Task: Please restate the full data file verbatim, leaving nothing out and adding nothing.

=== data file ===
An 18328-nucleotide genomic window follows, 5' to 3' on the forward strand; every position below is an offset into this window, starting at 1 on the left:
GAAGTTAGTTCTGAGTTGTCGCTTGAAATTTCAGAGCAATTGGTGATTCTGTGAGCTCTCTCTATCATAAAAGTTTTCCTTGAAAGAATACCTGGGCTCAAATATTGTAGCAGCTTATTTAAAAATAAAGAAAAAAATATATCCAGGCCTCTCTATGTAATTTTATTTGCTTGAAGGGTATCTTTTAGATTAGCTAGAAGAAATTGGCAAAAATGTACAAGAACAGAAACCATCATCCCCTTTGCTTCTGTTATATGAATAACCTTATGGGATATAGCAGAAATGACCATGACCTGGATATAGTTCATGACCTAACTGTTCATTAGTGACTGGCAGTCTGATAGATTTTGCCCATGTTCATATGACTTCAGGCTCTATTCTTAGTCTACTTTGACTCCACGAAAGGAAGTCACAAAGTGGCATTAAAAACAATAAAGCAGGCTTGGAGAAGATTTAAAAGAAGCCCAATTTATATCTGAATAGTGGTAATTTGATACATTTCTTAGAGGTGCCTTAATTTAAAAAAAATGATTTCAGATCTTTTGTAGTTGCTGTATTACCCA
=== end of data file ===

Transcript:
An 18328-nucleotide genomic window follows, 5' to 3' on the forward strand; every position below is an offset into this window, starting at 1 on the left:
GAAGTTAGTTCTGAGTTGTCGCTTGAAATTTCAGAGCAATTGGTGATTCTGTGAGCTCTCTCTATCATAAAAGTTTTCCTTGAAAGAATACCTGGGCTCAAATATTGTAGCAGCTTATTTAAAAATAAAGAAAAAAATATATCCAGGCCTCTCTATGTAATTTTATTTGCTTGAAGGGTATCTTTTAGATTAGCTAGAAGAAATTGGCAAAAATGTACAAGAACAGAAACCATCATCCCCTTTGCTTCTGTTATATGAATAACCTTATGGGATATAGCAGAAATGACCATGACCTGGATATAGTTCATGACCTAACTGTTCATTAGTGACTGGCAGTCTGATAGATTTTGCCCATGTTCATATGACTTCAGGCTCTATTCTTAGTCTACTTTGACTCCACGAAAGGAAGTCACAAAGTGGCATTAAAAACAATAAAGCAGGCTTGGAGAAGATTTAAAAGAAGCCCAATTTATATCTGAATAGTGGTAATTTGATACATTTCTTAGAGGTGCCTTAATTTAAAAAAAATGATTTCAGATCTTTTGTAGTTGCTGTATTACCCA